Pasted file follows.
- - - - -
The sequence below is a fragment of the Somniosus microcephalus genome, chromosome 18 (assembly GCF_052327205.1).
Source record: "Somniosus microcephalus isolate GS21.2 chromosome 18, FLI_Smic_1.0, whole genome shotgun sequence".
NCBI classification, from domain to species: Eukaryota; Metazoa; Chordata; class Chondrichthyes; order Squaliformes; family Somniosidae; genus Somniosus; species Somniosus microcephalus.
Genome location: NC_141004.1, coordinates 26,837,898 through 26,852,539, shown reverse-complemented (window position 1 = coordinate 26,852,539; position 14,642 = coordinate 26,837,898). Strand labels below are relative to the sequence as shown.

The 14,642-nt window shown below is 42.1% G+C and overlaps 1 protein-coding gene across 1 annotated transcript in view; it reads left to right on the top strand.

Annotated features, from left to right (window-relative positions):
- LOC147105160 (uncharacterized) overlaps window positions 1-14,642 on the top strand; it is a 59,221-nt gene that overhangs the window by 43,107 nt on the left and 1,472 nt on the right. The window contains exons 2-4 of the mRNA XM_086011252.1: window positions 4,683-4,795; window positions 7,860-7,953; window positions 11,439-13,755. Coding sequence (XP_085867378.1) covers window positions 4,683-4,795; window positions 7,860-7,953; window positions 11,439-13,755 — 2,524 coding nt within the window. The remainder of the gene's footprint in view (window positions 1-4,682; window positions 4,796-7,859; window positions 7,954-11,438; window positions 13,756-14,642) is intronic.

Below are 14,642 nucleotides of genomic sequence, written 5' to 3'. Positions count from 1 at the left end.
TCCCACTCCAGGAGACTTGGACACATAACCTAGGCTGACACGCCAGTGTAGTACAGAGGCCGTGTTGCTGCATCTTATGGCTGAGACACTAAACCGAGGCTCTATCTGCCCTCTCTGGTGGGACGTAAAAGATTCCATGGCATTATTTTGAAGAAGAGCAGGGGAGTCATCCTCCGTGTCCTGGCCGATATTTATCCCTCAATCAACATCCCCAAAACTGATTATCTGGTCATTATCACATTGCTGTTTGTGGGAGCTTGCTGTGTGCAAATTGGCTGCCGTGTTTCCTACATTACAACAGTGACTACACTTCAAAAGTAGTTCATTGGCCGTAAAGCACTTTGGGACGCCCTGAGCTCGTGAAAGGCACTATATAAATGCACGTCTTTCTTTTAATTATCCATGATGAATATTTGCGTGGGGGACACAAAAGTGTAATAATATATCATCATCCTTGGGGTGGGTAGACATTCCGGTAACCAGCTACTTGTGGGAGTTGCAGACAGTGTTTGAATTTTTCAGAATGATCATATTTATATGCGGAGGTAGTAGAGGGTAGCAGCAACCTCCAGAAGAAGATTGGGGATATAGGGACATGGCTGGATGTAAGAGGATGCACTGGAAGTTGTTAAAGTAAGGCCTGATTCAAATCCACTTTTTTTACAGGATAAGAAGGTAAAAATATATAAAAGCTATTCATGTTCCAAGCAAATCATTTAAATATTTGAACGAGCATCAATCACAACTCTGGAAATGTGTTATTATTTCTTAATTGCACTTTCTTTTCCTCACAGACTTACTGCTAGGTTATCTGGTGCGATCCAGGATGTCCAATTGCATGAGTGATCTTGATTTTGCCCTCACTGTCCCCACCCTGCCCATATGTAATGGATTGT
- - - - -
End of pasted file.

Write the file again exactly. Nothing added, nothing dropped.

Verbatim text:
The sequence below is a fragment of the Somniosus microcephalus genome, chromosome 18 (assembly GCF_052327205.1).
Source record: "Somniosus microcephalus isolate GS21.2 chromosome 18, FLI_Smic_1.0, whole genome shotgun sequence".
NCBI classification, from domain to species: Eukaryota; Metazoa; Chordata; class Chondrichthyes; order Squaliformes; family Somniosidae; genus Somniosus; species Somniosus microcephalus.
Genome location: NC_141004.1, coordinates 26,837,898 through 26,852,539, shown reverse-complemented (window position 1 = coordinate 26,852,539; position 14,642 = coordinate 26,837,898). Strand labels below are relative to the sequence as shown.

The 14,642-nt window shown below is 42.1% G+C and overlaps 1 protein-coding gene across 1 annotated transcript in view; it reads left to right on the top strand.

Annotated features, from left to right (window-relative positions):
- LOC147105160 (uncharacterized) overlaps window positions 1-14,642 on the top strand; it is a 59,221-nt gene that overhangs the window by 43,107 nt on the left and 1,472 nt on the right. The window contains exons 2-4 of the mRNA XM_086011252.1: window positions 4,683-4,795; window positions 7,860-7,953; window positions 11,439-13,755. Coding sequence (XP_085867378.1) covers window positions 4,683-4,795; window positions 7,860-7,953; window positions 11,439-13,755 — 2,524 coding nt within the window. The remainder of the gene's footprint in view (window positions 1-4,682; window positions 4,796-7,859; window positions 7,954-11,438; window positions 13,756-14,642) is intronic.

Below are 14,642 nucleotides of genomic sequence, written 5' to 3'. Positions count from 1 at the left end.
TCCCACTCCAGGAGACTTGGACACATAACCTAGGCTGACACGCCAGTGTAGTACAGAGGCCGTGTTGCTGCATCTTATGGCTGAGACACTAAACCGAGGCTCTATCTGCCCTCTCTGGTGGGACGTAAAAGATTCCATGGCATTATTTTGAAGAAGAGCAGGGGAGTCATCCTCCGTGTCCTGGCCGATATTTATCCCTCAATCAACATCCCCAAAACTGATTATCTGGTCATTATCACATTGCTGTTTGTGGGAGCTTGCTGTGTGCAAATTGGCTGCCGTGTTTCCTACATTACAACAGTGACTACACTTCAAAAGTAGTTCATTGGCCGTAAAGCACTTTGGGACGCCCTGAGCTCGTGAAAGGCACTATATAAATGCACGTCTTTCTTTTAATTATCCATGATGAATATTTGCGTGGGGGACACAAAAGTGTAATAATATATCATCATCCTTGGGGTGGGTAGACATTCCGGTAACCAGCTACTTGTGGGAGTTGCAGACAGTGTTTGAATTTTTCAGAATGATCATATTTATATGCGGAGGTAGTAGAGGGTAGCAGCAACCTCCAGAAGAAGATTGGGGATATAGGGACATGGCTGGATGTAAGAGGATGCACTGGAAGTTGTTAAAGTAAGGCCTGATTCAAATCCACTTTTTTTACAGGATAAGAAGGTAAAAATATATAAAAGCTATTCATGTTCCAAGCAAATCATTTAAATATTTGAACGAGCATCAATCACAACTCTGGAAATGTGTTATTATTTCTTAATTGCACTTTCTTTTCCTCACAGACTTACTGCTAGGTTATCTGGTGCGATCCAGGATGTCCAATTGCATGAGTGATCTTGATTTTGCCCTCACTGTCCCCACCCTGCCCATATGTAATGGATTGT